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verb, \ˈlet\

Definition of let

lettedletted or letletting


  1. transitive verb
  2. :  hinder, prevent

Origin of let

Middle English letten, from Old English lettan to delay, hinder; akin to Old High German lezzen to delay, hurt, Old English lǣt late

First Known Use: before 12th century

Rhymes with let




Simple Definition of let

  • tennis : a serve that is not accepted or allowed officially and must be done again

Source: Merriam-Webster's Learner's Dictionary

Full Definition of let

  1. 1 :  something that impedes :  obstruction <ruled his little world without hindrance or let — B. F. Reilly>

  2. 2 :  a shot or point in racket games that does not count and must be replayed

Examples of let in a sentence

  1. The first serve was a let.

  2. <a private resort that allows vacationers to experience without let the joys of nudism>

12th Century

First Known Use of let

12th century




Definition of let


  1. transitive verb
  2. 1 :  to cause to :  make <let me know>

  3. 2 a chiefly British :  to offer or grant for rent or lease <let rooms> b :  to assign especially after bids <let a contract>

  4. 3 a :  to give opportunity to or fail to prevent <live and let live> <a break in the clouds let us see the summit> <let the opportunity slip> b —used in the imperative to introduce a request or proposal <let us pray> c —used as an auxiliary to express a warning <let him try>

  5. 4 :  to free from or as if from confinement <let out a scream> <let blood>

  6. 5 :  to permit to enter, pass, or leave <let them through> <let them off with a warning>

  7. 6 :  to make an adjustment to <let out the waist>

  8. intransitive verb
  9. 1 chiefly British :  to become rented or leased

  10. 2 :  to become awarded to a contractor

let alone
  1. :  to leave undisturbed <let the flowers alone>; also :  to leave to oneself <wanted to be let alone>

let fly
  1. 1 :  to hurl an object

  2. 2 :  to give unrestrained expression to an emotion or utterance <let fly with some sharp rebukes — Janice Castro>

let go
  1. 1 :  to dismiss from employment <the firm let him go at the end of the month>

  2. 2 :  to abandon self-restraint :  let fly <spoke in clipped sentences, as if fearful of letting go — David Kline> <there just to party, just to let go — Philippe Vergne>

  3. 3 :  to relax or release one's hold —used with of <let go of stress — Kathy McCoy> <let go of my arm>

  4. 4 :  to fail to take care of :  neglect <let himself go and got real fat — Bill Parcells>

let it all hang out
  1. :  to reveal one's true feelings :  act without dissimulation

let one have it
  1. :  to subject to vigorous assault

let one's hair down
  1. :  to act without pretense or self-restraint

let rip
  1. 1 :  to utter or release without restraint <let 'er rip>

  2. 2 :  to do or utter something without restraint <let rip at the press>

let the cat out of the bag
  1. :  to give away a secret

Origin of let

Middle English leten, from Old English lǣtan; akin to Old High German lāzzan to permit, and perhaps to Lithuanian lėnas tranquil

First Known Use: before 12th century

Synonym Discussion of let

hire, let, lease, rent, charter mean to engage or grant for use at a price. hire and let, strictly speaking, are complementary terms, hire implying the act of engaging or taking for use and let the granting of use <we hired a car for the summer> <decided to let the cottage to a young couple>. lease strictly implies a letting under the terms of a contract but is often applied to hiring on a lease <the diplomat leased an apartment for a year>. rent stresses the payment of money for the full use of property and may imply either hiring or letting <instead of buying a house, they decided to rent> <will not rent to families with children>. charter applies to the hiring or letting of a vehicle usually for exclusive use <charter a bus to go to the game>.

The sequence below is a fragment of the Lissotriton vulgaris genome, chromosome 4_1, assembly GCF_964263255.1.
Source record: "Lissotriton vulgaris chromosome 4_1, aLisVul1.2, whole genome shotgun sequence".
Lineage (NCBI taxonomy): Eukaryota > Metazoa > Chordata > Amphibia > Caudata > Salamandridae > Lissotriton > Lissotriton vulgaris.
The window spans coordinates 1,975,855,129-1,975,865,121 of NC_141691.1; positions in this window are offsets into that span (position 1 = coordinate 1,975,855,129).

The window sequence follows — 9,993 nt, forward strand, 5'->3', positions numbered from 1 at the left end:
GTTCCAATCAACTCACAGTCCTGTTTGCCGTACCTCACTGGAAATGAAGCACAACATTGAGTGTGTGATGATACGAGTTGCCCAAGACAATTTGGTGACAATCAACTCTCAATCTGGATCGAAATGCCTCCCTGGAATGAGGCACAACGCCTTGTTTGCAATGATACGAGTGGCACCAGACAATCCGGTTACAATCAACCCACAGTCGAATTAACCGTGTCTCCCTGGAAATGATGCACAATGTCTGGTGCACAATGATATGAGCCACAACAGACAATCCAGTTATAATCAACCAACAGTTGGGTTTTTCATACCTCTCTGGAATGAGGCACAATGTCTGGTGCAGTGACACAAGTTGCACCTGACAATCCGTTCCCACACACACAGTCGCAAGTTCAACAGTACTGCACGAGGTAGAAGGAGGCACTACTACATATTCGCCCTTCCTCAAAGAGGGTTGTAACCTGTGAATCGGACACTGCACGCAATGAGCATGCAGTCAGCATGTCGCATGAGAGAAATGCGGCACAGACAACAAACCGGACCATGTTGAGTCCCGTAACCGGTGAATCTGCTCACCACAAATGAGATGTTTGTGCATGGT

noun suffix

Simple Definition of -let

  • : small one

Source: Merriam-Webster's Learner's Dictionary

Full Definition of -let

  1. 1 :  small one <booklet>

  2. 2 :  article worn on <wristlet>

Origin of -let

Middle English, from Middle French -elet, from -el, diminutive suffix (from Latin -ellus) + -et

LET Defined for Kids


verb \ˈlet\

Definition of let for Students


  1. 1 :  to allow or permit to <Let them go.>

  2. 2 :  to allow to go or pass <Let me through.>

  3. 3 :  to cause to :  make <Let it be known that I'm not going to confess.>

  4. 4 :  2rent 2 <rooms to let>

  5. 5 —used as a warning <Just let him try to do it again!>

let alone
  1. :  to leave undisturbed

let down
  1. :  disappoint <Don't let me down.>

let go
  1. 1 :  to relax or release a grip <Please let go of my arm.>

  2. 2 :  to dismiss from employment

  3. 3 :  to fail to take care of <They let the garden go.>

let on
  1. :  to admit or reveal <… Sam Fraunces never let on that he knew any of them. — Judith Berry Griffin, Phoebe the Spy>

let up
  1. 1 :  to slow down

  2. 2 :  1stop 4, cease <The rain has finally let up.>


noun suffix \lət\

Definition of -let for Students

  1. 1 :  small one <booklet>

  2. 2 :  something worn on <anklet>

Law Dictionary



Legal Definition of let


  1. transitive verb
  2. 1 :  to offer or grant for rent, lease, or hire :  lease <may not be alienated, let, or encumbered> <corporeal things may be let out>

  3. 2 :  to assign especially after bids <were attempting to let a contract without going through the bidding process — Union Springs Tel. Co. v. Rowell, 623 So. 2d 732 (1993)>

  4. intransitive verb
  5. 1 :  to become rented, leased, or hired

  6. 2 :  to become awarded to a contractor

Seen and Heard

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a timid, meek, or unassertive person

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